Searching for Home

This sense of finding a home, even a temporary one, is so human, isn’t it? We all want to feel at home, somewhere, somehow. We want a space and a feeling that is ours—that we are safe—in a world that is often not safe, and where very little is ours.

The festival of Sukkot—literally, the festival of the tabernacle or shelter—is in part about this. The temporary structures observant Jews build have several meanings. They’re like the simple structures farmers used out in the fields for shelter, and they’re also reminders of the temporary, portable structures the Israelites used during their journey through the desert as they sought the promised land.

Symbolically, the structures themselves are rich, then. One interpretation of the sukkah's message is: Though this is a place of shelter and (relative) safety, this is not your home. Not the home you are searching for. You may stay here for a while, but your true home lies elsewhere, and you must go to it.

Though only some of us here draw upon Judaism in our spiritual lives, I think we can all learn something from this.

We are, each of us and all of us together, looking for that place to call home. It may be the place we are staying right now; it may not be. It may be that we never find the perfect place to call home, though we may make do with some good temporary homes on the way.

That perfect home, perfectly safe or perfectly suited to us—that perfect theology—may not be possible in our lifetimes or even in this world. But we try. And we try to do better. So I look at the terrible mass shootings we've endured, or the tolls of various natural disasters in our nation and around the world, those turned into refugees from violence in their homelands, and I pray for those hurt, I grieve for those lost, and I want to begin to work to do better. To make our world a little safer, a little more like a place where everyone feels at home.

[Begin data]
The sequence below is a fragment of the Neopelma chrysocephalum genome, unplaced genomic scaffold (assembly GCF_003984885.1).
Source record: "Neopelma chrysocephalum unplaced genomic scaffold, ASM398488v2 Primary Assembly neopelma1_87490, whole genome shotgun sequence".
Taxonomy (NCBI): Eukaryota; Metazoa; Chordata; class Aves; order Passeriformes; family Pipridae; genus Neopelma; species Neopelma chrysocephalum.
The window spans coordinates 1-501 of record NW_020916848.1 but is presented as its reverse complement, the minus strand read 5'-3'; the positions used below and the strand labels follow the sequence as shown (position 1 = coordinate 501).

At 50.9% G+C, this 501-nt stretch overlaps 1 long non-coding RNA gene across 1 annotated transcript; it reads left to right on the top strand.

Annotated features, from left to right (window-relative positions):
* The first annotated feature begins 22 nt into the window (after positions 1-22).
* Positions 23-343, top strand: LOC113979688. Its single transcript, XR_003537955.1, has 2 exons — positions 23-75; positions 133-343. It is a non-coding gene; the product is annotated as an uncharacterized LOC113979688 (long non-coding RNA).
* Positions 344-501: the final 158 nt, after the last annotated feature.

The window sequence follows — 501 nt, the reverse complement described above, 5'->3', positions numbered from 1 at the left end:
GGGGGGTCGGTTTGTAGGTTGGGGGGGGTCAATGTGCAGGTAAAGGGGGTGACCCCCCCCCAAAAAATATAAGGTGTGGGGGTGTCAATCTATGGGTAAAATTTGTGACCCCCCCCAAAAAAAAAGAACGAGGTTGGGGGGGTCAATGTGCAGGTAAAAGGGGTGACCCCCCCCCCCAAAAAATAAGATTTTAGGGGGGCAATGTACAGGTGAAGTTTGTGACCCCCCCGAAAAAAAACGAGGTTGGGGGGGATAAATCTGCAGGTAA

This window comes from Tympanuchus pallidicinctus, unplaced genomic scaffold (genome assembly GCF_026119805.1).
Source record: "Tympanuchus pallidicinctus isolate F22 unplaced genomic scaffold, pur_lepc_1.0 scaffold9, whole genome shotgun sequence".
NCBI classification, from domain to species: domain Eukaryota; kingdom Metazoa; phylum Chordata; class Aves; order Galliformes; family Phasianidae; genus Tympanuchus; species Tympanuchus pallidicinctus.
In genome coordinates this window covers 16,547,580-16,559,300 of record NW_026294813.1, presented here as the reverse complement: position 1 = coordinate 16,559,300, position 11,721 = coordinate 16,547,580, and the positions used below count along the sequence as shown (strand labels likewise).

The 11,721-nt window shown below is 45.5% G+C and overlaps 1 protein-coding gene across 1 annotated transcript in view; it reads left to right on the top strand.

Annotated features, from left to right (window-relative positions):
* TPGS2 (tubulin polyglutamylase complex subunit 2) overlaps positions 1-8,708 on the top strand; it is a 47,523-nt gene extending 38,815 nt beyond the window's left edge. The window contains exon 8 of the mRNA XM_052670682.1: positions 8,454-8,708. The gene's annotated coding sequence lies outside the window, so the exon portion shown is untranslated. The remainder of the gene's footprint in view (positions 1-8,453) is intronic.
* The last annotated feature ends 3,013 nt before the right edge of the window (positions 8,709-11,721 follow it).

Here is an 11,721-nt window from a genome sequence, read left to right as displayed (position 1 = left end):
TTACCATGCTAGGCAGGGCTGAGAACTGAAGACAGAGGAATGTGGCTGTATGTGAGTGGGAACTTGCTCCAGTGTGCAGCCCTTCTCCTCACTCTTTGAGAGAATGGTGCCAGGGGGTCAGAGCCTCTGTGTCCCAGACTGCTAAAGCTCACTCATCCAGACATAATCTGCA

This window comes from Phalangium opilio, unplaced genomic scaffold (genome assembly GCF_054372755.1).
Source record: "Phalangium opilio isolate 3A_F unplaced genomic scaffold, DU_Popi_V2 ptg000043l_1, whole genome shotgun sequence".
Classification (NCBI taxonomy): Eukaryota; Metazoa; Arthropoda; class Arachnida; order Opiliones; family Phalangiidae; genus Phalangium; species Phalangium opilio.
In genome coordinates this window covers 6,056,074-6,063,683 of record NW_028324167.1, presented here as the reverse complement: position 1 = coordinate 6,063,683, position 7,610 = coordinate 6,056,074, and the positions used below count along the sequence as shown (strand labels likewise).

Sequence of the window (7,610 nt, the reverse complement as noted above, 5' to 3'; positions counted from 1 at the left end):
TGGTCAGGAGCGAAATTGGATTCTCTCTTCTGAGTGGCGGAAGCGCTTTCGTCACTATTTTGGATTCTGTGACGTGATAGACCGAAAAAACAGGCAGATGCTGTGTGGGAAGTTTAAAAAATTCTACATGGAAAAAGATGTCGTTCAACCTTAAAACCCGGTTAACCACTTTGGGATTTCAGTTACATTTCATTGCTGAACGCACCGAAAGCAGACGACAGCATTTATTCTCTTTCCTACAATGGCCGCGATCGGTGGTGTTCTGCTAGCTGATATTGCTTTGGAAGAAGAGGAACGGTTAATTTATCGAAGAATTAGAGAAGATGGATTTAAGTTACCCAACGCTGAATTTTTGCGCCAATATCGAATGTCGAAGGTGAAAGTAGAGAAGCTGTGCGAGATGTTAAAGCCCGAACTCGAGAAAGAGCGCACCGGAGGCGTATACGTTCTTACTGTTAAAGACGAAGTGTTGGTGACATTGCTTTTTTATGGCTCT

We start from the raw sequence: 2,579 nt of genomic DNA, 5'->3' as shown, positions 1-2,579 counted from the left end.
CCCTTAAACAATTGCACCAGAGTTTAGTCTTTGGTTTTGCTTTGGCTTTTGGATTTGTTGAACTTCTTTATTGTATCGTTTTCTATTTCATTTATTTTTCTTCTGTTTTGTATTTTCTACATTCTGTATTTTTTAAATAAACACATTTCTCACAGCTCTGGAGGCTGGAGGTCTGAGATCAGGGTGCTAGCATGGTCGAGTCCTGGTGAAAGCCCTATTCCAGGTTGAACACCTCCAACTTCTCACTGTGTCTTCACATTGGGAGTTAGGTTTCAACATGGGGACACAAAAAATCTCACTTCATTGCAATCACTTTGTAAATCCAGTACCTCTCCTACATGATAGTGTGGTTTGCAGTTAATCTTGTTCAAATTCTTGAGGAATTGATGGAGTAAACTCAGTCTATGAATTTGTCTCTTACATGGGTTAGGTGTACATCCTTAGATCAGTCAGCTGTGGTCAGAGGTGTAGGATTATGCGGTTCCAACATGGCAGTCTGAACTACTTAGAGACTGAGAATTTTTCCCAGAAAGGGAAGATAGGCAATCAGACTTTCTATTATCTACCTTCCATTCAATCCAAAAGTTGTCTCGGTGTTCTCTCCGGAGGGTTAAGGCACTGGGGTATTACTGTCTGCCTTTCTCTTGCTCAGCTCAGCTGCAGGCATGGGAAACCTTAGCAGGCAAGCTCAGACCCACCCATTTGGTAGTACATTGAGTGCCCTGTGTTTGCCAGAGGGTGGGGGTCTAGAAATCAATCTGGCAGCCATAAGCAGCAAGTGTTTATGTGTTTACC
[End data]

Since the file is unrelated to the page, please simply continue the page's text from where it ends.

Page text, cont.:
But it has to be more than this world we see now. Yes, there are places where many of us can feel safe, can feel at home. But as we’ve seen in recent years, when movie theaters, concerts, workplaces, churches, restaurants, and schools become scenes of violence, we can’t guarantee the safety of any place. We have to work to make all places and all people safer.

We have to remember that all of us are interconnected, that no one is truly separate. Our actions affect others, and we are affected. As Unitarian Universalists, we affirm that we must act to make change for the better, and that “better” has to mean better for all of us.

Friends, I hope you feel at home. And I challenge you to make that home safer, better, more welcoming for all people, and for all the world. We can do better, and we must.